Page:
You have collected all my tears in your bottle.
You have recorded each one in your book.
What do I say?People often do not know what to say when someone is hurting, especially when the hurt comes from a death. When I was 18, my dad left our family, when I was 32 my mom died of cancer. I didn't know how to share these events with others, and if and when I did, responses ranged from sympathetic, to downright insensitive.
This has also been true with the diagnosis news of Kristin's baby. People have said some very strange and insensitive things to us (the grandparents). I'm known for being blunt and putting my foot in my mouth and I've probably said some things that are hurtful too. But, rather than focus on the hurtful comments, I will focus mostly on the various responses that have touched my heart and given me comfort during this time.
Friends indeed...It's very difficult to tell people this news. I told everyone at my work that I was going to join the ranks of those who are grandmas. That was the last day of school, and since then there has been the diagnosis. Since no one was at work at that time, I had to call my friends and let them know the news. Here are some of the responses that deeply touched my heart...
- One of the first friends I called could tell something was wrong from my voice. When I told her the news, all she could say was she was sorry, and she started crying with me. I was deeply touched and felt deeply loved. She was living the truth of a verse in 1 Corinthians 12 which says, "If one member suffers, all the other members suffer with it."
- Another best friend at work just had her first grand baby. When I called to congratulate her and tell her how beautiful the baby was she asked, "Is it ok that I talk about her? Does it hurt you or bother you that I have a grandchild?" How very sensitive, to think of me and my pain and want to help to ease the burden. (So far, it's not difficult when others have grandchildren. I want to rejoice with them!)
- Another friend at work said, "I can't imagine what you are going through. I tend to talk too much, so if I do tell me to be quiet and if you just need a hug come and tell me and I will give you a hug." Again, so compassionate. I have tears in my eyes while I'm writing this just knowing God has surrounded me with people who will care for me this year.
- A friend from church: This wonderful lady lost 2 children when she was young. She doesn't talk much about her loss and seems to have an amazing perspective of this since she is now retired and a grandmother herself. She told me she was thankful that she had the experience of being pregnant and feeling life grow inside of her. It is a comfort to see someone who has experienced such great loss be able to focus on the blessings amidst the loss. Those words give me hope.
- I clicked with a new gal from church over quilting. Since the diagnosis she has shared with me that she lost a baby. She is a great listener and a very kind and sensitive person. I thank God that he sent her to live in Maryland.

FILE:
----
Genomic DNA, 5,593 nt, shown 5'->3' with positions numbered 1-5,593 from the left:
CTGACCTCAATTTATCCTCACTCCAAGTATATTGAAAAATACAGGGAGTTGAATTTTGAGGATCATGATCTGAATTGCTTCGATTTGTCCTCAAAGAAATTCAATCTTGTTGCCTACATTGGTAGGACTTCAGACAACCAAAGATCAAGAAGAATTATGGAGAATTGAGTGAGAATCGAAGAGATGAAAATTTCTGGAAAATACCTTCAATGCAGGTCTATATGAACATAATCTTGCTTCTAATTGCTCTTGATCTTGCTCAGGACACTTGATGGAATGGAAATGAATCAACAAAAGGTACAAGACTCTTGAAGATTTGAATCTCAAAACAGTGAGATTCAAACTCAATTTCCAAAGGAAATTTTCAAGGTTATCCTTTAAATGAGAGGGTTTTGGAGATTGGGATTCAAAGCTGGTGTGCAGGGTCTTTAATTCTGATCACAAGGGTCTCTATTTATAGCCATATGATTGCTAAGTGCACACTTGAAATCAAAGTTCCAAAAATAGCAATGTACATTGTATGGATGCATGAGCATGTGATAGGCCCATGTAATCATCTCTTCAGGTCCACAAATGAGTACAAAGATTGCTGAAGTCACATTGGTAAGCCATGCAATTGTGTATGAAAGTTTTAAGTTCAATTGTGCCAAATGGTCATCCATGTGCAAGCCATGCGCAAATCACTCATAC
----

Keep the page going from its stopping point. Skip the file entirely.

- Some other random people that have been kind were the manager of our house (as a side note, we just found out we have to move because the owners want to sell). We asked the manager for one more month to get it together, explained why we were in California, and then he softened. He and his wife also carried a baby to term with a fatal diagnosis. So he knows personally the pain we are talking about. Another random person was a jeweler we know. His son also lost his first born and he looked at us with such compassion and just said, "I'm so sorry. I know how difficult this is."
I am discovering that as I face this that a hug or simple words like, "I'm so sorry," are enough. That helps me to know you are thinking of me and especially thinking of Kristin and Glenn. Also, if I say I'm having a hard day, just leave it at that. That is my way of saying, I can't really cope with this emotionally today so just let me get my work done without really thinking.
Just two things of what not to say: (and I have been guilty of this, so I speak from experience.) Please don't tell me (and especially don't tell Kristin and Glenn if you know them) about someone else who had it much harder because their baby... You know what I mean, stories that are even sadder. It only increases the pain, and it doesn't acknowledge the pain that we are facing at this moment. Also, don't say, "I know someone who...and they have 3 healthy children now." I know those words are meant to be hopeful, but they again don't acknowledge the importance of this baby's life right now and how much we want to love and cherish every moment possible.
As I close, I'm including 2 links below. One is an article I read that gives great ideas on how to help those who are hurting. The other is Kristin's blog. Thanks for reading, thanks for caring.
Comforting hurting people